Experienced givers of feedback will know the alternative (and more widely used) name for this workplace snack. Whatever they’re called, I’m not a fan of them. I’ve lost count of the number of times this point has come up during Zoomly’s ‘How to give effective feedback’ workshops. Someone asks,
“What’s so wrong with the old @*$% sandwich?”
There follows a short detour whilst those who aren’t familiar with the term have their knowledge gap filled by eager exponents of the sandwich. “Oh, you know, it’s when you give someone a good comment to begin with, then some bad and then some good again to finish up with.” The phrase “butter them up” has also featured.
Sandwich fans typically point out that they ‘soften the blow’ and people don’t feel so bad – both the giver and recipient. It’s easier to have a potentially tricky conversation by dressing it up in good news or downright flattery. Surely they’ll get the message?
No, they won’t. Human nature being what it is, the sandwich recipient may remember the bread and butter or the filling. Those who tend to a negative view will notice the comments about where they’re going wrong. Others who are focused on the positive will choose to hear what they’re doing well. The majority, being somewhere in the middle, will be confused.
It’s a mixed message that benefits the giver far more than the recipient. What’s more, over time any praise will be devalued by the recipient, who’s learned the foul-smelling sandwich filling is about to be delivered.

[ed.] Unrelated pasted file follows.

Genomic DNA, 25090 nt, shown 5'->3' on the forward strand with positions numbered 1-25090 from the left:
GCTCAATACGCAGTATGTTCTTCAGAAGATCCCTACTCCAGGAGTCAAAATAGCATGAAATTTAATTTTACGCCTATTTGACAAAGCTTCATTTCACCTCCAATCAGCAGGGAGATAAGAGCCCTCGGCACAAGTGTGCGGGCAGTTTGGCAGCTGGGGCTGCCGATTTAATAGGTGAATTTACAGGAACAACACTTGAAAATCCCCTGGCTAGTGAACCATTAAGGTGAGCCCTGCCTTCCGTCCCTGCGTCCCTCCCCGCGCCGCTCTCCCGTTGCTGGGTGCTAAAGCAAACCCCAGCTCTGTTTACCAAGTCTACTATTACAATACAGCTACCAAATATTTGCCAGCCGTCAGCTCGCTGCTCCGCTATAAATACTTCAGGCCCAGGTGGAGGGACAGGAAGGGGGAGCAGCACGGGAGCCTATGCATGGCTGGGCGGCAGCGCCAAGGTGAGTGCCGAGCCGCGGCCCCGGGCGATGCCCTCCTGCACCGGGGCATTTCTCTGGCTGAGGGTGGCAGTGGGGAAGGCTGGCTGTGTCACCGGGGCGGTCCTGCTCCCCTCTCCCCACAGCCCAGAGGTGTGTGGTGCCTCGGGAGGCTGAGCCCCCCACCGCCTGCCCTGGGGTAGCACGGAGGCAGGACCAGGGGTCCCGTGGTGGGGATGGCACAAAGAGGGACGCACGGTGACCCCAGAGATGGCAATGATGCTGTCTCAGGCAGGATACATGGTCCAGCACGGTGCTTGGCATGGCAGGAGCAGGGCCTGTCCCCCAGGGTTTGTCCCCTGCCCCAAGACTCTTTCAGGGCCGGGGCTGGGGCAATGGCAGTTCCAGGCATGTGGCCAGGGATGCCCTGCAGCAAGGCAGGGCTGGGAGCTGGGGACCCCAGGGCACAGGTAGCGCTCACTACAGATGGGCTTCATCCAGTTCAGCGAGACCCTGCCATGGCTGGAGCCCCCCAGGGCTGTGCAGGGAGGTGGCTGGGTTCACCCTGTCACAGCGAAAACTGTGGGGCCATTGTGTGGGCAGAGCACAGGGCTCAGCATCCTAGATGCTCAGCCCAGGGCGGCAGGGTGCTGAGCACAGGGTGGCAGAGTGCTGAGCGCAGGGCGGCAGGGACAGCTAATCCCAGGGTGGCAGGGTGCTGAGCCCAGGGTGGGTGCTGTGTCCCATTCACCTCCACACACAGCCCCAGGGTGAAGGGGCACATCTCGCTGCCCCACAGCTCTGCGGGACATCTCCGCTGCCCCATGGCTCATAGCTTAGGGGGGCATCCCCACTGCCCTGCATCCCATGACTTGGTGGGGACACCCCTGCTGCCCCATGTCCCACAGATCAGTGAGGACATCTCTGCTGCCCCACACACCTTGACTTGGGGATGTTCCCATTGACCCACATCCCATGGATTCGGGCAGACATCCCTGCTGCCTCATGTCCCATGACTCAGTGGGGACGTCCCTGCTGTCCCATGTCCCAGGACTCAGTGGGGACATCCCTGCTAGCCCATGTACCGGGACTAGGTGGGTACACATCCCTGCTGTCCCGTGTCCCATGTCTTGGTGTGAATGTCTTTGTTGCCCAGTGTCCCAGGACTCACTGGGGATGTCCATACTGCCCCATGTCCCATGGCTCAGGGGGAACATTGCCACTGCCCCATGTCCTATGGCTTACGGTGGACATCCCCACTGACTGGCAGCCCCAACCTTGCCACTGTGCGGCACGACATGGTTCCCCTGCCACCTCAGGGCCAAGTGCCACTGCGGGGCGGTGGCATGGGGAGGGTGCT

When feedback works well it pinpoints the recipient’s behaviour. By that I mean it defines the behaviour by using verbs, not adjectives. Behaviour is observable; I like to say it ‘passes the impartial observer test’. Adjectives are the speaker’s opinion and may not pass the test. Indeed, the opinion may be challenged.
Take these steps to stop serving sandwiches and start giving the gift of clear feedback:
Observe. Lazy feedback – whether positive or negative – is littered with adjectives. If you find you’re thinking a colleague is ‘being proactive’ or ‘being defensive’ you need to observe more closely and think more clearly. What is the person actually doing? Would one of your peers agree with you?
Empathise. It’s not about you, getting it off your chest. It’s about the person and their performance. If they’ve done something well (or not), tell them what you noticed about how they did it.
Simplify. Feedback that’s clear doesn’t need a paragraph. It’s a short and sweet comment, best given in the flow of work.
Practise. Some of us need more practice than others – if you find the whole ‘feedback thing’ excruciatingly awkward you may need to make extra effort.
You may find this post useful: ‘Giving actionable feedback needs action words’
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